Drone Park Coming to Houston!

Discussion in 'Flying' started by Drone Parks Worldwide, May 8, 2016.

  1. Hello Quadcopter Forum,

    Have you ever had trouble finding a place to fly? Or have strained to understand the ever changing FAA regulations?

    Fear no more because Drone Parks Worldwide provides a safe, legal enclosed environment for drone pilots like you! The days of not being able to find a place to fly will be left in the past with our patent pending technology that enables drone pilots to fly free while still being protected.

    Our Drone Parks will allow existing drone pilots and the general public to rent, fly, and race drones! We are planning to open our first park in Houston later this year.

    To find out more about us, our mission, and our team check out our website: www.droneparksworldwide.com, follow us on facebook at https://www.facebook.com/droneparksworldwide or join us on meet up at http://www.meetup.com/Houston-Drone-Meetup-Drone-Parks-Worldwide/

    Safe flying!
    Drone Parks Worldwide

    Attached Files:

  2. Altsickeness

    Altsickeness Quad Addict

    Let me guess, you are also in favor of FAA restrictions that may eventually corral all quad flyers into locked in, patent pending sky cages where quad flyers must come to you to pay to fly.

    Sorry, I just prefer open skies and freedom. At least if our overburdening, restrictive Govt continues to meddle in our lives, you will be all setup to take advantage of it. Good thinking! ;)
  3. GJH105775

    GJH105775 Avid Linux User, and U.S. Air Force 1C6 Moderator

    These parks would likely be a good place to meet and fly in areas that might otherwise be restricted for flight (think of big cities or places where there are local laws preventing model aircraft), or even for those still learning in a more urban environment.

    Sure the business would benefit for a short time if people had to come there to fly, but then as the hobby died down they'd lose a lot of business as the hobby became less convenient and more costly to newcomers.
  4. RENOV8R

    RENOV8R Well-Known Member

    Pardon the pun, but I don't think your idea's gonna fly. Seen it all too many times with RC tracks. They have a lifrspan of about a year, then the novelty wears off.
    GJH105775 likes this.
  5. Altsickeness

    Altsickeness Quad Addict

    You make a good point about urban areas, but I stand by my stubbornness. Ha Ha! I have the benefit of some open spaces and don't want city solutions creeping out here into the wide open skies. So by default I reject anything that appears controlled or limiting to freedom and specifically reject ideas that allow for someone to profit off of restriction.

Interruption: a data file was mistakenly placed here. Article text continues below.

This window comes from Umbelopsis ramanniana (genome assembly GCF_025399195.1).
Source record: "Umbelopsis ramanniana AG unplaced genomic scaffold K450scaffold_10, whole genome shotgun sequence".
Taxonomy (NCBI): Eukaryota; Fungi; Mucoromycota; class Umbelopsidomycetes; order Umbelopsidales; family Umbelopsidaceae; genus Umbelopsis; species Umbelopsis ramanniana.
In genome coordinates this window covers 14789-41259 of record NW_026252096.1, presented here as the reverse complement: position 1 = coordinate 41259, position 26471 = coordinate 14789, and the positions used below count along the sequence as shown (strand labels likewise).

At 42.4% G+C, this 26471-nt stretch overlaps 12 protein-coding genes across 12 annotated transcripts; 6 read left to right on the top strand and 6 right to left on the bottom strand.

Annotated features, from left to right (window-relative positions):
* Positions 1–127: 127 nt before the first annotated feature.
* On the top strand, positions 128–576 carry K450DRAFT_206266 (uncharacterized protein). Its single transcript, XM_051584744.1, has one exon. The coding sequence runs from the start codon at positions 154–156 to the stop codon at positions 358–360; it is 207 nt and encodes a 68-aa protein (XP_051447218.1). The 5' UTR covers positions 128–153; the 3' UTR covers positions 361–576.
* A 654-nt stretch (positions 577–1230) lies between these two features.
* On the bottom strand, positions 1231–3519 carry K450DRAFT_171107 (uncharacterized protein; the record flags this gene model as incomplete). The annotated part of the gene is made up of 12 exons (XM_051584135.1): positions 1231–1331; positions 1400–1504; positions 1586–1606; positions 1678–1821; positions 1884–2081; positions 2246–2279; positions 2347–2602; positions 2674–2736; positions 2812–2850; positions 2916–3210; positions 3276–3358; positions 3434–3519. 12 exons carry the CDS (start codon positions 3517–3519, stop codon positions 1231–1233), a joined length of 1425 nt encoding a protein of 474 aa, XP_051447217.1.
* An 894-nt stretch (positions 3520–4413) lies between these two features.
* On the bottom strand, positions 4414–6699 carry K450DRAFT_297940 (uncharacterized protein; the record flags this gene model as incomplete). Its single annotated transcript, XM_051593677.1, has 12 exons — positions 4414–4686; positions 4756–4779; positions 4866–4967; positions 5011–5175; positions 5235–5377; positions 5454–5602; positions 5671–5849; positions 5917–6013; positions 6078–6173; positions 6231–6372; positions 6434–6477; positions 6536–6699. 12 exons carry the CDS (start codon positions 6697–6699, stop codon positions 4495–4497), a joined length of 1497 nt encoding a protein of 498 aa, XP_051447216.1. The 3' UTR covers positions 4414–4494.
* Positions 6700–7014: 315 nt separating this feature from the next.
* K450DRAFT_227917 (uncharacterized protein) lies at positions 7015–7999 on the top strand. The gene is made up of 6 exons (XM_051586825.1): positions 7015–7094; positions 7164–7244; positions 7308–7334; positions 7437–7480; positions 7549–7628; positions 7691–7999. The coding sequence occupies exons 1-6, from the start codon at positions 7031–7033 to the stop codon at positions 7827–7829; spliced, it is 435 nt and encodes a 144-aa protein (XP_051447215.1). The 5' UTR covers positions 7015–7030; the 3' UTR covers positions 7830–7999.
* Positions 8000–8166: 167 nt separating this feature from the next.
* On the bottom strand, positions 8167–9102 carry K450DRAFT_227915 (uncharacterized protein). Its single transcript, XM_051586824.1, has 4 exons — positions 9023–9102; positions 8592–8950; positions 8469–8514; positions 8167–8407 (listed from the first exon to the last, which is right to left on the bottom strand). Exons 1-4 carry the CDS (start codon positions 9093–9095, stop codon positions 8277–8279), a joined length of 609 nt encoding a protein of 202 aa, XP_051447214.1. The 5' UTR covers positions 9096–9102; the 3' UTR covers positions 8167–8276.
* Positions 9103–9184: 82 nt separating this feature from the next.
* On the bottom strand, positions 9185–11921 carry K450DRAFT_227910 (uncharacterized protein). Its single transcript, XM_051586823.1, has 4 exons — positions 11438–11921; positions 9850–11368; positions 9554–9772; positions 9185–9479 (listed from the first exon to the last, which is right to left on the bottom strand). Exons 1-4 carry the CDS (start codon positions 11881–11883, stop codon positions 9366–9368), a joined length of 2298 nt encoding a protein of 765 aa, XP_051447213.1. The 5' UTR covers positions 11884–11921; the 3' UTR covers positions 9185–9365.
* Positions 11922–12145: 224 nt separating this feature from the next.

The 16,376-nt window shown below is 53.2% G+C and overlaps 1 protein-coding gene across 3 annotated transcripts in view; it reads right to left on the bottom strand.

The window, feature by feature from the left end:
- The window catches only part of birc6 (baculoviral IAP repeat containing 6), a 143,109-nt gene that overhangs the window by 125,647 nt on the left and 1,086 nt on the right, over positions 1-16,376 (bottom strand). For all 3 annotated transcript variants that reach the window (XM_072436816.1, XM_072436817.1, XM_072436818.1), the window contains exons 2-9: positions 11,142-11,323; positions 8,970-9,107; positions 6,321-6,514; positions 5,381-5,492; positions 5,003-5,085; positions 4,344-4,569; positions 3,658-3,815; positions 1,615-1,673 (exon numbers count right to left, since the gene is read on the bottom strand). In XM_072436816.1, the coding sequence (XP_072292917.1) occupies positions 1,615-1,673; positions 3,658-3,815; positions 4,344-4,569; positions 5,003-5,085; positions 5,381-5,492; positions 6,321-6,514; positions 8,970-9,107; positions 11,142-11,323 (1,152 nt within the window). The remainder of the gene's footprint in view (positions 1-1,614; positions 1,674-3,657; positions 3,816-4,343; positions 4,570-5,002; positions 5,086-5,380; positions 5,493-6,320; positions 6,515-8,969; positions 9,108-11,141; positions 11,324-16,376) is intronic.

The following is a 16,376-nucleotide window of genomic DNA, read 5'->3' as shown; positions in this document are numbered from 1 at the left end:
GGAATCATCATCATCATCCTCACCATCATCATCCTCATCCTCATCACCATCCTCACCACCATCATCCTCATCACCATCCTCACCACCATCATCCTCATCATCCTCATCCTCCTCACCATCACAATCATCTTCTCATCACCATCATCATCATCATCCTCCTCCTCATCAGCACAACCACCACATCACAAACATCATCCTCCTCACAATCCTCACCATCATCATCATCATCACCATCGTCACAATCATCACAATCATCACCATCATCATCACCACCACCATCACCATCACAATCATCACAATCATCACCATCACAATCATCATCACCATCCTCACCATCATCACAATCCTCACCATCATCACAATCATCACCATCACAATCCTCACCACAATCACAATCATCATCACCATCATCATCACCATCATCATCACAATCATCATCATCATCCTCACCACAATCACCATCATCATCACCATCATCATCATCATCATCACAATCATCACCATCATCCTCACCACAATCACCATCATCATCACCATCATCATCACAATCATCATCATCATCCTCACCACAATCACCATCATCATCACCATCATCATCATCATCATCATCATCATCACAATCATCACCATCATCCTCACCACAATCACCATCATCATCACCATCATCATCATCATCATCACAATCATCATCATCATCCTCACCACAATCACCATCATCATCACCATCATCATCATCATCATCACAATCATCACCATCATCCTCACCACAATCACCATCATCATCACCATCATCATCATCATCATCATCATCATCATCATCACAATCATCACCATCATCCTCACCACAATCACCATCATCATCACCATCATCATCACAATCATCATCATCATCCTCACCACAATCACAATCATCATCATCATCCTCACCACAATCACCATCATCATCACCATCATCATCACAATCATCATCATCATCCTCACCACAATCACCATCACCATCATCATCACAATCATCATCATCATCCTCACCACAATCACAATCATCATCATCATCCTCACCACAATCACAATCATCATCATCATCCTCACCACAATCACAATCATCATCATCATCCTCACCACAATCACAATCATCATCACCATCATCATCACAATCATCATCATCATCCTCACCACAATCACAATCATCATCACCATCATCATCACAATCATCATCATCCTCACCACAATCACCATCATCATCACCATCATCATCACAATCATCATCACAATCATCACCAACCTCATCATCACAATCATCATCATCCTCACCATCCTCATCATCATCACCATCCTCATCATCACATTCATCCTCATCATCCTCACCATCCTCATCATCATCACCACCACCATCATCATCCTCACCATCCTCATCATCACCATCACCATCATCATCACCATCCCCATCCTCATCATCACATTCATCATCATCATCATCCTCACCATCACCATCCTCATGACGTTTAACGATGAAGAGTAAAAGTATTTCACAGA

6. Cliff. Johnston

    Cliff. Johnston Active Member

    Why??? Even in packed cities there are plenty of parks, school grounds in the off-hours, and parking lots. I suppose that in the central or ghetto areas there may be issues, but one can still hop a bus or subway to a flying area. In the inner city areas real estate is expensive. This in turn will make flying costly too.

    While I admire your spirit of adventure, I question the financial aspect of it.
    GJH105775 likes this.
  7. Chuck

    Chuck Well-Known Member

    Houston may be a unique set of circumstances, but I don't see this concept as being longlasting elsewhere. In rural areas, there is too much available open space to to fly in on one's own private property, providing that common sense is exercised to not violate the FAA regs, for someone to consider such restricted flying. That is unless you're talking about an area with harsh winter weather conditions. Even in eastern US cities, finding a large open space such as a school athletic field not in use, a grass-covered city block where a factory or warehouse had been demolished, or even an abandoned smaller airport that nature hasn't reclaimed yet, are ideal places to fly as long as you don't do anything stupid that will attract the attention of local police patrols, such as "strafing runs" over traffic on a busy street, an expressway, or neighboring housing.
    Cliff. Johnston likes this.

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